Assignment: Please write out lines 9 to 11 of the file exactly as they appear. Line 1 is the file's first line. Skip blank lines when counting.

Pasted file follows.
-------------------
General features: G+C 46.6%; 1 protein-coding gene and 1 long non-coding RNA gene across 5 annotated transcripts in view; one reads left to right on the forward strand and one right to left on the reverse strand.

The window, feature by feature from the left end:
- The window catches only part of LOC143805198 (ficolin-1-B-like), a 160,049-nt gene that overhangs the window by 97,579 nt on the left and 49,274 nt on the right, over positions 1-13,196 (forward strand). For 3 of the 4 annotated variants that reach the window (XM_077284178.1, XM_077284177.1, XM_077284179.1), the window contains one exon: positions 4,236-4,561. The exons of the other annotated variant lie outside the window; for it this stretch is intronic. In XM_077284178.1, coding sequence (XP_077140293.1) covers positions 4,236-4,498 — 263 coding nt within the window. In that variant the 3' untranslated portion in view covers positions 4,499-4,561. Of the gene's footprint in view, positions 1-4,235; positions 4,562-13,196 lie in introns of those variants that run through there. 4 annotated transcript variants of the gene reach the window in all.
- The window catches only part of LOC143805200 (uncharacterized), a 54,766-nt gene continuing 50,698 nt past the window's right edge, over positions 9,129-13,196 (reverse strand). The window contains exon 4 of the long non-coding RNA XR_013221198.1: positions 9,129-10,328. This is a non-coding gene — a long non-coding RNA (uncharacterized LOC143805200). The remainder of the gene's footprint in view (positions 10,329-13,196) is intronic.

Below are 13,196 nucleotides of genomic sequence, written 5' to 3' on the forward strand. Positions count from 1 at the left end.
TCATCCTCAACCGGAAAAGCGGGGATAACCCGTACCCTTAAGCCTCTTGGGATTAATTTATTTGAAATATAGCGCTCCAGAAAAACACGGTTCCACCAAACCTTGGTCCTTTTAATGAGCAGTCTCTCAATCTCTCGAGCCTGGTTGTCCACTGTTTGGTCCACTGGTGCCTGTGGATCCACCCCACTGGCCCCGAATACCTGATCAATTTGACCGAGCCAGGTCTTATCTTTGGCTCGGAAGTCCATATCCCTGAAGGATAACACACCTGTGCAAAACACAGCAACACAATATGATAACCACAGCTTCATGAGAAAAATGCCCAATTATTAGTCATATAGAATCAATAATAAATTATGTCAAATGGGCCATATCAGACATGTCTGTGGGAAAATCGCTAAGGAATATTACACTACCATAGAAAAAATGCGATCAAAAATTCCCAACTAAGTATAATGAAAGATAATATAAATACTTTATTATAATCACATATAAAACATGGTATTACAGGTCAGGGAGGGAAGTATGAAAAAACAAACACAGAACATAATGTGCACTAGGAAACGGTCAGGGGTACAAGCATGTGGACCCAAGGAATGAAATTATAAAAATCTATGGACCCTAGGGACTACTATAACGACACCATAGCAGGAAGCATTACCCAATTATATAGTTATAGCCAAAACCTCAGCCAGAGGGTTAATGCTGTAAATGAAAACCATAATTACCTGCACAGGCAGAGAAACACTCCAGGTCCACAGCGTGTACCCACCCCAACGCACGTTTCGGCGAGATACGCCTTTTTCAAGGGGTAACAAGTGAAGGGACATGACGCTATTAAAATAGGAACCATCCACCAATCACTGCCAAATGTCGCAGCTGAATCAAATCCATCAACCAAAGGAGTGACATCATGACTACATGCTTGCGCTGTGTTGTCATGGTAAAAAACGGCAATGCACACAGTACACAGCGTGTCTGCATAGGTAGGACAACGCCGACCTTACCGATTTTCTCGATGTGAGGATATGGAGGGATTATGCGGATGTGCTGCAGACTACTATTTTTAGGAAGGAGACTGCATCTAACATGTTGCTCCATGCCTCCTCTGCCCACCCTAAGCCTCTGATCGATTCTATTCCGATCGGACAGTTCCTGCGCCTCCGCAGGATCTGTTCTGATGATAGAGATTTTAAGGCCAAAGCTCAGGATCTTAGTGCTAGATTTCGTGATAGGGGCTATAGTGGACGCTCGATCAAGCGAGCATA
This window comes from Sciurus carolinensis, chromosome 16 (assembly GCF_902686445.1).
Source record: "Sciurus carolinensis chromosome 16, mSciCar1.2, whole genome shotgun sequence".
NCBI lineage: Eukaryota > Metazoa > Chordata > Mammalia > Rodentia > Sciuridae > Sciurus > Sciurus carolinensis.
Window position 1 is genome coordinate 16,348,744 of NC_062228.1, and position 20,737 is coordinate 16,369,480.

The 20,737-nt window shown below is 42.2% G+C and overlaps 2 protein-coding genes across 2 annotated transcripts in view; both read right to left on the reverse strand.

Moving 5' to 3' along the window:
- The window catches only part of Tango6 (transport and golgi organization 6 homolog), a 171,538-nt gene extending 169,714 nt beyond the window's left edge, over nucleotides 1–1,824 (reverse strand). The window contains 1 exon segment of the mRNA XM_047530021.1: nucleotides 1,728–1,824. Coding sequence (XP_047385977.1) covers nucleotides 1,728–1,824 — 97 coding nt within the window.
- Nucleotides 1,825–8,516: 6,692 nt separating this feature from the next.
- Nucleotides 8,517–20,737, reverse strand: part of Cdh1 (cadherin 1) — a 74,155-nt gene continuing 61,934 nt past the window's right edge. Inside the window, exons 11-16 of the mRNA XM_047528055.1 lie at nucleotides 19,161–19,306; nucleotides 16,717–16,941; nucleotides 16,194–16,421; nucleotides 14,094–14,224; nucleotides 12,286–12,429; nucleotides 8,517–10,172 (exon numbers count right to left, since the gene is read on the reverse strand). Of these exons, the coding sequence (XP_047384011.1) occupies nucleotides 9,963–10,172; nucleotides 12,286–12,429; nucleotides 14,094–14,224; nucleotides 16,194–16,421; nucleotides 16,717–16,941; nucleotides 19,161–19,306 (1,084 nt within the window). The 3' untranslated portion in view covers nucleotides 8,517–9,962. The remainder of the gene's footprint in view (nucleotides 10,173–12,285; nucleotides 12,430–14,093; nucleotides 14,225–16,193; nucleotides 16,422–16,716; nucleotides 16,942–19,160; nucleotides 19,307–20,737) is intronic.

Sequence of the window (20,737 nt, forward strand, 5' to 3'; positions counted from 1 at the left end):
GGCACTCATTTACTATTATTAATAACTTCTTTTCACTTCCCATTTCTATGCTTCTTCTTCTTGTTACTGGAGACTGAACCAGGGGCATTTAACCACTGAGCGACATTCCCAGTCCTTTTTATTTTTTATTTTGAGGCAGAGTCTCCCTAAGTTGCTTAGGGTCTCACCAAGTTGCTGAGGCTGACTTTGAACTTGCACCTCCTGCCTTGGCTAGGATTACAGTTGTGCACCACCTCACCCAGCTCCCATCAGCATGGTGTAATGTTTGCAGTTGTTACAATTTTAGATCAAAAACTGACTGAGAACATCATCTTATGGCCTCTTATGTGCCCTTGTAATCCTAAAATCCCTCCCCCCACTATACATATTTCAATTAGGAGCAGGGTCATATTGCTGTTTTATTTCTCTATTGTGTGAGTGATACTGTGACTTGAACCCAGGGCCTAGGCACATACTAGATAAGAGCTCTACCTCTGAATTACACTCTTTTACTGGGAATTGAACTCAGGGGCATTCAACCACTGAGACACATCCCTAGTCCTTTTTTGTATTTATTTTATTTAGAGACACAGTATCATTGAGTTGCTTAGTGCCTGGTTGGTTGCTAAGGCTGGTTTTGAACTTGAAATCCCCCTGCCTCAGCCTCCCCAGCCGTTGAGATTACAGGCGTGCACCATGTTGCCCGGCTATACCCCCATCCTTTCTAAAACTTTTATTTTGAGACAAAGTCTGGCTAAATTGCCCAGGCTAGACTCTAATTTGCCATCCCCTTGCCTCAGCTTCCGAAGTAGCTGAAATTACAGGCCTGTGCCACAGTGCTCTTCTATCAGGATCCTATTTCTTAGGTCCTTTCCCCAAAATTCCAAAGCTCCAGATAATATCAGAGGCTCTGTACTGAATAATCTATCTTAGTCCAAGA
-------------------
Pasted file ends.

NCBI lineage: Eukaryota > Metazoa > Chordata > Mammalia > Rodentia > Sciuridae > Sciurus > Sciurus carolinensis.
Window position 1 is genome coordinate 16,348,744 of NC_062228.1, and position 20,737 is coordinate 16,369,480.

The 20,737-nt window shown below is 42.2% G+C and overlaps 2 protein-coding genes across 2 annotated transcripts in view; both read right to left on the reverse strand.